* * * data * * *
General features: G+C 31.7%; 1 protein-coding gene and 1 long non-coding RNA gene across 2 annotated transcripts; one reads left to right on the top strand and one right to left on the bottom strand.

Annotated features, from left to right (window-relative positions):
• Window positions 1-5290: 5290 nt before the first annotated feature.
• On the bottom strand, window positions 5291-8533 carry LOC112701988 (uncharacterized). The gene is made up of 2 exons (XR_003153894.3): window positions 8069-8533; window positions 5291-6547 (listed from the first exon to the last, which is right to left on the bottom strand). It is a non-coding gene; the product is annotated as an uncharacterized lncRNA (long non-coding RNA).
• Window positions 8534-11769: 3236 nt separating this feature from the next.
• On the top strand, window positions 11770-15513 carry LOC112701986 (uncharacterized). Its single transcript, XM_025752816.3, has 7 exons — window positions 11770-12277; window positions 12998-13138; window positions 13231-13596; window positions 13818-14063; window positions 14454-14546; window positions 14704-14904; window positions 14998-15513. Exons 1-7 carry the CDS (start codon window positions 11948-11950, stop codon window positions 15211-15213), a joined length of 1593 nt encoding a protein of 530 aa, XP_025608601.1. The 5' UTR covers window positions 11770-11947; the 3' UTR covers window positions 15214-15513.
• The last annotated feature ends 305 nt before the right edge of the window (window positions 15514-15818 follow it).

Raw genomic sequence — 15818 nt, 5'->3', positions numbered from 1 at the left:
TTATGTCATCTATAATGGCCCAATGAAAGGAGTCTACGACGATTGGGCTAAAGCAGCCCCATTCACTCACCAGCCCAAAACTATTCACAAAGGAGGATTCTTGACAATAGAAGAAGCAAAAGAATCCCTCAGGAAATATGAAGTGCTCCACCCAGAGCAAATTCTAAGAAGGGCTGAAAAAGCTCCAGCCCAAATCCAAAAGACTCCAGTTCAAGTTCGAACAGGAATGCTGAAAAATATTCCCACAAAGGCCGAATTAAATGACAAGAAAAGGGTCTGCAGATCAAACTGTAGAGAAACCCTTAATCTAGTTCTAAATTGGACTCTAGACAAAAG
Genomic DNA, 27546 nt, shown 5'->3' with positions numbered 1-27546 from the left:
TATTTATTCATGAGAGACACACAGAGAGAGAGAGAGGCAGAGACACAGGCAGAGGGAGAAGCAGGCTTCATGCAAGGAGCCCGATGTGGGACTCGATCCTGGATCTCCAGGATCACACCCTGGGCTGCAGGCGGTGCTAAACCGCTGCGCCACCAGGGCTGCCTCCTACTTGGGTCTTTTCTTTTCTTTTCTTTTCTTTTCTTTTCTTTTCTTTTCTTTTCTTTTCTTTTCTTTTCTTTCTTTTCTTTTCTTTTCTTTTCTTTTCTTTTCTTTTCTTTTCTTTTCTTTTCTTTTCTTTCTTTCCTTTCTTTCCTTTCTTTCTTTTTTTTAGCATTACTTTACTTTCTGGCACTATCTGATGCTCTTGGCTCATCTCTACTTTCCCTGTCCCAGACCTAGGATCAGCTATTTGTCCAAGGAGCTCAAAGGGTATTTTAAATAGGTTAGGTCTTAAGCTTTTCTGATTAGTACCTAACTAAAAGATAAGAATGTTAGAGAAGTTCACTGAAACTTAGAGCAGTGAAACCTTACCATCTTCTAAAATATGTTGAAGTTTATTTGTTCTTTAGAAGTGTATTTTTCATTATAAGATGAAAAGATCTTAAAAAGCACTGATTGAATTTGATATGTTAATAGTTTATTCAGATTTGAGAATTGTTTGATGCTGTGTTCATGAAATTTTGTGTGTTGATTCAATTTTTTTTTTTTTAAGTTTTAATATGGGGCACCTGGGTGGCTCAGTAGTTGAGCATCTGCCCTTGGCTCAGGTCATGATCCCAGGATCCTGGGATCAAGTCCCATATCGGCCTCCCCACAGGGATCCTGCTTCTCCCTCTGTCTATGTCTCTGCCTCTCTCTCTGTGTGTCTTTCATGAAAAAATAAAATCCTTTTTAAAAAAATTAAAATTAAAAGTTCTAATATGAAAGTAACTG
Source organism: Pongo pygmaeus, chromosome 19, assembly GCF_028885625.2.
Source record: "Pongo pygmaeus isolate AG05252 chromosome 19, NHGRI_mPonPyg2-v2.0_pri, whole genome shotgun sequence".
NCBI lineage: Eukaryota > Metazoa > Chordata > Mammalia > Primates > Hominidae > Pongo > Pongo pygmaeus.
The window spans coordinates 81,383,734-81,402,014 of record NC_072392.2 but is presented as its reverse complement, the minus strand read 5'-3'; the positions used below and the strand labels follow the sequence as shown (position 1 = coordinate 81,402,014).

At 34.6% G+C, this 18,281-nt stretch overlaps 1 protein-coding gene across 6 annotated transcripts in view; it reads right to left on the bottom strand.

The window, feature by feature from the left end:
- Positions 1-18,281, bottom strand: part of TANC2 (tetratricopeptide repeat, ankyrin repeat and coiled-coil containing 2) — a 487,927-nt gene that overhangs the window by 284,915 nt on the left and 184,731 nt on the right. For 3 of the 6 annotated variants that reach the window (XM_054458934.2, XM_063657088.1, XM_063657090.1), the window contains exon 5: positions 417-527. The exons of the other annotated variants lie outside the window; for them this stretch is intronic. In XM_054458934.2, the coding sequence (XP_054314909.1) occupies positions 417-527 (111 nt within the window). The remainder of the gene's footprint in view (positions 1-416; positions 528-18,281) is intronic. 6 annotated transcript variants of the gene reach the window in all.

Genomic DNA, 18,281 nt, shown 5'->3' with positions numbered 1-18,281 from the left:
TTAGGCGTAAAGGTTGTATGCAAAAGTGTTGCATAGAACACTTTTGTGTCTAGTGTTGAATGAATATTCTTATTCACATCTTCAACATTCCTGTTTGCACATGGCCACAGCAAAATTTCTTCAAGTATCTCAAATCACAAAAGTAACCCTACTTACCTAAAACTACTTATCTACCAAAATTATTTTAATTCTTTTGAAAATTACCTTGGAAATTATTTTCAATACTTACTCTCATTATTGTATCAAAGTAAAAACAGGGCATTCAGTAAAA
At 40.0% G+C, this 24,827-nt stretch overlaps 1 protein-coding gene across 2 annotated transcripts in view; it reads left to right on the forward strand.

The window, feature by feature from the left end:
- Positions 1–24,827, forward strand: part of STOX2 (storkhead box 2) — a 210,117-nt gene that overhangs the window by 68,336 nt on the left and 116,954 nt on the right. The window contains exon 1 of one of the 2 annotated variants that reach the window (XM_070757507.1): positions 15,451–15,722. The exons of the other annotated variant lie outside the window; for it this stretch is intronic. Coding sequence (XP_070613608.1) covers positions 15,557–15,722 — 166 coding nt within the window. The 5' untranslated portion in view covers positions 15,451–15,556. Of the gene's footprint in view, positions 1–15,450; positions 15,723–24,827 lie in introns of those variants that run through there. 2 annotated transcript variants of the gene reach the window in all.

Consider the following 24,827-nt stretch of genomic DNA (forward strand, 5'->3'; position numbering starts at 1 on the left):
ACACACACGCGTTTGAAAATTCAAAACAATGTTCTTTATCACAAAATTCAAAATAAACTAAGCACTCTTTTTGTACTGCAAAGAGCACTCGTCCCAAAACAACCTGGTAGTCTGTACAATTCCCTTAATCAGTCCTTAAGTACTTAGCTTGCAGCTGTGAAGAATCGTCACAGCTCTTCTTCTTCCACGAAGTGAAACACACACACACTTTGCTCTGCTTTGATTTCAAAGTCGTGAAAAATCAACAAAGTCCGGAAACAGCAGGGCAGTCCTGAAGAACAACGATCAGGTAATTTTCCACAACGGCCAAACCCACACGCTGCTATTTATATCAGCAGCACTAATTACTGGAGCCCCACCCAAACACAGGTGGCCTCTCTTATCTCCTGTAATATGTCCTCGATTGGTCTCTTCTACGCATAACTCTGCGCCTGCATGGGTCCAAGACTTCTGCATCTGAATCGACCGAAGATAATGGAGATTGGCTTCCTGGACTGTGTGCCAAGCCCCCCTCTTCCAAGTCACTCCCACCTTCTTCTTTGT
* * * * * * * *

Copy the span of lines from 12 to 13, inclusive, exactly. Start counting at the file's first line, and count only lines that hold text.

Source organism: Pongo pygmaeus, chromosome 19, assembly GCF_028885625.2.
Source record: "Pongo pygmaeus isolate AG05252 chromosome 19, NHGRI_mPonPyg2-v2.0_pri, whole genome shotgun sequence".